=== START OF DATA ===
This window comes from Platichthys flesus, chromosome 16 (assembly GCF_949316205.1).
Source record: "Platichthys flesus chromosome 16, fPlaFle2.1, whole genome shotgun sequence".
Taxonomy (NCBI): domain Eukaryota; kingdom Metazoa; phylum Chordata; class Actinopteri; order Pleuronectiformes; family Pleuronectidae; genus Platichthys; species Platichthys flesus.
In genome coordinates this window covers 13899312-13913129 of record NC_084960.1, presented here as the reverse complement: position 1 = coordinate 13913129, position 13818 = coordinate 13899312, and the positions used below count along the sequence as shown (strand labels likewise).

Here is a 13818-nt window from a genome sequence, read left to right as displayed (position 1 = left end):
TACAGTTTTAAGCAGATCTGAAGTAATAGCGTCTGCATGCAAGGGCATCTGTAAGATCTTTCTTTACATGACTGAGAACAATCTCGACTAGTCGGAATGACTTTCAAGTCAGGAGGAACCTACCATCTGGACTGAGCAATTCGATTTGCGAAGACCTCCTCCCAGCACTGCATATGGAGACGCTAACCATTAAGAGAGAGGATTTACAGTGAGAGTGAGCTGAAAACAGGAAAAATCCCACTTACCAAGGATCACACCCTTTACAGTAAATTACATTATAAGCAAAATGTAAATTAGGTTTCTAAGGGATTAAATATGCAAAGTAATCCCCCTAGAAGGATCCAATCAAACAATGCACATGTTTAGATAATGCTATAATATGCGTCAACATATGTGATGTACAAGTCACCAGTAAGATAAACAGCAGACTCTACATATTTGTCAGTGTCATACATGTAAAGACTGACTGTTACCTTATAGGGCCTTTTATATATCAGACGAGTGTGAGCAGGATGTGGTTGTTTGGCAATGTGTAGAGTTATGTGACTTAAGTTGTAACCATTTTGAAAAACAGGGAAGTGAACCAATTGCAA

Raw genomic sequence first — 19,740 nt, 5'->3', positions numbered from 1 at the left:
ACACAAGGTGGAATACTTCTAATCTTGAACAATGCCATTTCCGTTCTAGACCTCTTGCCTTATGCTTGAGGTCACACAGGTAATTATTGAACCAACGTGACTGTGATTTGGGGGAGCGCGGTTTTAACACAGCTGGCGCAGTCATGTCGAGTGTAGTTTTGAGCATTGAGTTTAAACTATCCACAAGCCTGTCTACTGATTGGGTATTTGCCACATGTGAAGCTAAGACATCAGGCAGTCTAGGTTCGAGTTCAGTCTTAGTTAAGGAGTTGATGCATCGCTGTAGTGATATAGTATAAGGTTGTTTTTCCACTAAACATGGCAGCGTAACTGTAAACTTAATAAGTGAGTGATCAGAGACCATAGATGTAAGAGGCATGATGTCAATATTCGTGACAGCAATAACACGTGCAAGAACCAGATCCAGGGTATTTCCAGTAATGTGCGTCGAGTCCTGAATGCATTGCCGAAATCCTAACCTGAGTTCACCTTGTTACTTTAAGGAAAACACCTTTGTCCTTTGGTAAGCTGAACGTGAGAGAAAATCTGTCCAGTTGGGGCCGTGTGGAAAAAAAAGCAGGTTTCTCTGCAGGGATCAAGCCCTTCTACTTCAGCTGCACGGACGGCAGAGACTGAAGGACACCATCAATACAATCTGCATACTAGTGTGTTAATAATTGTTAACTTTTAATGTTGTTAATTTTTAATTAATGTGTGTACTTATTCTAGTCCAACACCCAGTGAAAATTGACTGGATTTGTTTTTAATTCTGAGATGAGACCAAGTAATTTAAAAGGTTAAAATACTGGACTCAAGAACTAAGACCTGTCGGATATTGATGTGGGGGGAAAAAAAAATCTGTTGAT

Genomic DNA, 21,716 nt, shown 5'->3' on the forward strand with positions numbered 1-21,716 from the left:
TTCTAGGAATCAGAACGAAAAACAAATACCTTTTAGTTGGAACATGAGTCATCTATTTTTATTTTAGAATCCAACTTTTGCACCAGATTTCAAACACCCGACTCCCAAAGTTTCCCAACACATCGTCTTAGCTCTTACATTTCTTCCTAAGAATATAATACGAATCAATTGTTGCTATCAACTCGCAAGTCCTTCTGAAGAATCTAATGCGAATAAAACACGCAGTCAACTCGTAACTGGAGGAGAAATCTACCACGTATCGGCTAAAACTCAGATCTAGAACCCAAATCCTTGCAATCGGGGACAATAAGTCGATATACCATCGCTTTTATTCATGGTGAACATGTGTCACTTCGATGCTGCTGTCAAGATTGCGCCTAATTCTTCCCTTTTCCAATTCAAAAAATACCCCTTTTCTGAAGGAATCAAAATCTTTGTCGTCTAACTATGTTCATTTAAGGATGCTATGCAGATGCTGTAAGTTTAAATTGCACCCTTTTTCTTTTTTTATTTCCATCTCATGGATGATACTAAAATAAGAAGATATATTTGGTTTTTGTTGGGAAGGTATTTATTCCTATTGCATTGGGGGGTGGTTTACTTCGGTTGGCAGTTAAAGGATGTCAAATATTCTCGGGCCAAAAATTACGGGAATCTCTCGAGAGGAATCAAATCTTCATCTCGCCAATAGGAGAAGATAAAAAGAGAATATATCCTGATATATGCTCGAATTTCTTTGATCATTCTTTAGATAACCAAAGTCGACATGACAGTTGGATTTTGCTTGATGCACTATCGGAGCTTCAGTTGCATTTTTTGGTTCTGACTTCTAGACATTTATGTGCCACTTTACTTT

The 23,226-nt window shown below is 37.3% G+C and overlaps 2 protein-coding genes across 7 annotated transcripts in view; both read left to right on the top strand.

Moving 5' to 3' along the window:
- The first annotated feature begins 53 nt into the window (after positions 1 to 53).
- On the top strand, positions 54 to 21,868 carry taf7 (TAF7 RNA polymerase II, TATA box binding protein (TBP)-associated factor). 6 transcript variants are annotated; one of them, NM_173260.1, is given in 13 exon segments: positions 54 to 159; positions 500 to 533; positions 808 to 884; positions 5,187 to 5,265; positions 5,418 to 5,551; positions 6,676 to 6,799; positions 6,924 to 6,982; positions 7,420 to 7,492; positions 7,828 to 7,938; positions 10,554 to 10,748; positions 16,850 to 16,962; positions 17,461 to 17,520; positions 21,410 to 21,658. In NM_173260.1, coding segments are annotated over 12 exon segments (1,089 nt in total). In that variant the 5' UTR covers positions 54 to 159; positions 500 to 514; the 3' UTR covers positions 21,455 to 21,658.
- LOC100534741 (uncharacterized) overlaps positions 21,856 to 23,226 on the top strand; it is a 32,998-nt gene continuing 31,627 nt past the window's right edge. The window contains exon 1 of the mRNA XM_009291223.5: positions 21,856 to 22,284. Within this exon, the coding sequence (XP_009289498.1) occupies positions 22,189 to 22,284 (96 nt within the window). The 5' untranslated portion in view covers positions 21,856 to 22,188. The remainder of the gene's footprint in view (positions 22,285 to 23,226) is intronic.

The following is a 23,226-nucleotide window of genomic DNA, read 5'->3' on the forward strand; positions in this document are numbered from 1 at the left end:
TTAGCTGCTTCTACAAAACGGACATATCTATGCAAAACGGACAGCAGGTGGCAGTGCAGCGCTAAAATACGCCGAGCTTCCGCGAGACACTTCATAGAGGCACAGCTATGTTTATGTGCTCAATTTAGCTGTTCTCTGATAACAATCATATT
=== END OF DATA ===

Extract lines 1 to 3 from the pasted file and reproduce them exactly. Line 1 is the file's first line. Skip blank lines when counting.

This window comes from Platichthys flesus, chromosome 16 (assembly GCF_949316205.1).
Source record: "Platichthys flesus chromosome 16, fPlaFle2.1, whole genome shotgun sequence".
Taxonomy (NCBI): domain Eukaryota; kingdom Metazoa; phylum Chordata; class Actinopteri; order Pleuronectiformes; family Pleuronectidae; genus Platichthys; species Platichthys flesus.